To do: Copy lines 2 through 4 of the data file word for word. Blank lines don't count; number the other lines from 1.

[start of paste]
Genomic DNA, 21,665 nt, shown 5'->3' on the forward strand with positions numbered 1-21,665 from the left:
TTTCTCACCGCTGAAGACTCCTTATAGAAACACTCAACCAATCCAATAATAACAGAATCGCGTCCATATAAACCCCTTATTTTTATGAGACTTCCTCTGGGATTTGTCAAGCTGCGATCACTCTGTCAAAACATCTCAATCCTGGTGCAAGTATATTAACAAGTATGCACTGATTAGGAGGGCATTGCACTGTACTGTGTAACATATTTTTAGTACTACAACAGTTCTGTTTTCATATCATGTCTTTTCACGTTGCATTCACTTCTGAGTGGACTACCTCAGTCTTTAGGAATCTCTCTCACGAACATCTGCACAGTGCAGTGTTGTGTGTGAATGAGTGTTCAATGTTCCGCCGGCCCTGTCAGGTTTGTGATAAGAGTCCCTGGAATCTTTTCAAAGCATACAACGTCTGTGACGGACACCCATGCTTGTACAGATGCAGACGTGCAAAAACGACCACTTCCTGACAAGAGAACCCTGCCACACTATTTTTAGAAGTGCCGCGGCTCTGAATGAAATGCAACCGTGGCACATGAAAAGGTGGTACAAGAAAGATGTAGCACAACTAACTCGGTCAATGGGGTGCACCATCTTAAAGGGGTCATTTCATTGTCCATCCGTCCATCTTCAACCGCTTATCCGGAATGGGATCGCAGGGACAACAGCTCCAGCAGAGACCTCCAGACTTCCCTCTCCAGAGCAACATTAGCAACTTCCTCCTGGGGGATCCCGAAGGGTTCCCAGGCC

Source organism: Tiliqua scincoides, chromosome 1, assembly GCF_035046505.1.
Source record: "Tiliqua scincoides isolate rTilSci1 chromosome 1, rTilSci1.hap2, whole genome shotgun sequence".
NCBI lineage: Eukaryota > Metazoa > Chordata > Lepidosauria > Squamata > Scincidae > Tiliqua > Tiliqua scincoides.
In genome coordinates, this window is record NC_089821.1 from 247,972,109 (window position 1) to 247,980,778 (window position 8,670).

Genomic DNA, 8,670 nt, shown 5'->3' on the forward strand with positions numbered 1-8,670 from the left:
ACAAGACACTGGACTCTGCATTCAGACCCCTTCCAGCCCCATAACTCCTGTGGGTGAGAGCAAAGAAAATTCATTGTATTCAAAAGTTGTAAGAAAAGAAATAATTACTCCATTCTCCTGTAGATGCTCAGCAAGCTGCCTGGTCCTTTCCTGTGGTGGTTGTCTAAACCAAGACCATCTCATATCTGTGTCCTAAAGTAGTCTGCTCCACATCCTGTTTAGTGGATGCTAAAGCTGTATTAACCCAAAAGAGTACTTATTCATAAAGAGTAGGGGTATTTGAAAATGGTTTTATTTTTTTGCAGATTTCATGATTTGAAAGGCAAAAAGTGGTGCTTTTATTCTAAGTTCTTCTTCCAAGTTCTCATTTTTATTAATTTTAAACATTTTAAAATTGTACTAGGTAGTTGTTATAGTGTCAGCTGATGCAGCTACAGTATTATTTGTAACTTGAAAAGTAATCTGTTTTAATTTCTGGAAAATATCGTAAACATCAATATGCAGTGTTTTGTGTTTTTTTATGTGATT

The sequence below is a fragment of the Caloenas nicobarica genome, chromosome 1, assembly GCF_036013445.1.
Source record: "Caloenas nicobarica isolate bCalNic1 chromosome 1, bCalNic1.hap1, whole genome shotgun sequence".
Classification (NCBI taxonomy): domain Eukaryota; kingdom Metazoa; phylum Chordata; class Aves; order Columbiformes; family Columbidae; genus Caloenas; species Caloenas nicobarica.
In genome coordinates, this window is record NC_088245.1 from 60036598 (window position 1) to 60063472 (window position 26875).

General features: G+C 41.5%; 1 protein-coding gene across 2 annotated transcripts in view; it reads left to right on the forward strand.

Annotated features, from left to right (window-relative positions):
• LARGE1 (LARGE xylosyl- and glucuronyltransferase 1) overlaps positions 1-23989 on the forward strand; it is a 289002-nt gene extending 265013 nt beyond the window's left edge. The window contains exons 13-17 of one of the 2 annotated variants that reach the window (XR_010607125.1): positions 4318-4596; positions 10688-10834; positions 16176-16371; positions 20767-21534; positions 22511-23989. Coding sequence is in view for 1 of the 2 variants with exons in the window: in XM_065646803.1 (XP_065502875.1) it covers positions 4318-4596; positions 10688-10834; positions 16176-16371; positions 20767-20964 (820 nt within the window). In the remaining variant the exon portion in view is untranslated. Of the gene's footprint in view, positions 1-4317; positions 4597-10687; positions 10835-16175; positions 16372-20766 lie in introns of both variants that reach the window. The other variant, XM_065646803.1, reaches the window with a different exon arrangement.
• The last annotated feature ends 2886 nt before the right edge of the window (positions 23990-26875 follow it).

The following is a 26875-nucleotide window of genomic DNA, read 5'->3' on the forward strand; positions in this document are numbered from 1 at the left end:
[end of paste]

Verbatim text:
TTTCTCACCGCTGAAGACTCCTTATAGAAACACTCAACCAATCCAATAATAACAGAATCGCGTCCATATAAACCCCTTATTTTTATGAGACTTCCTCTGGGATTTGTCAAGCTGCGATCACTCTGTCAAAACATCTCAATCCTGGTGCAAGTATATTAACAAGTATGCACTGATTAGGAGGGCATTGCACTGTACTGTGTAACATATTTTTAGTACTACAACAGTTCTGTTTTCATATCATGTCTTTTCACGTTGCATTCACTTCTGAGTGGACTACCTCAGTCTTTAGGAATCTCTCTCACGAACATCTGCACAGTGCAGTGTTGTGTGTGAATGAGTGTTCAATGTTCCGCCGGCCCTGTCAGGTTTGTGATAAGAGTCCCTGGAATCTTTTCAAAGCATACAACGTCTGTGACGGACACCCATGCTTGTACAGATGCAGACGTGCAAAAACGACCACTTCCTGACAAGAGAACCCTGCCACACTATTTTTAGAAGTGCCGCGGCTCTGAATGAAATGCAACCGTGGCACATGAAAAGGTGGTACAAGAAAGATGTAGCACAACTAACTCGGTCAATGGGGTGCACCATCTTAAAGGGGTCATTTCATTGTCCATCCGTCCATCTTCAACCGCTTATCCGGAATGGGATCGCAGGGACAACAGCTCCAGCAGAGACCTCCAGACTTCCCTCTCCAGAGCAACATTAGCAACTTCCTCCTGGGGGATCCCGAAGGGTTCCCAGGCC

Source organism: Tiliqua scincoides, chromosome 1, assembly GCF_035046505.1.
Source record: "Tiliqua scincoides isolate rTilSci1 chromosome 1, rTilSci1.hap2, whole genome shotgun sequence".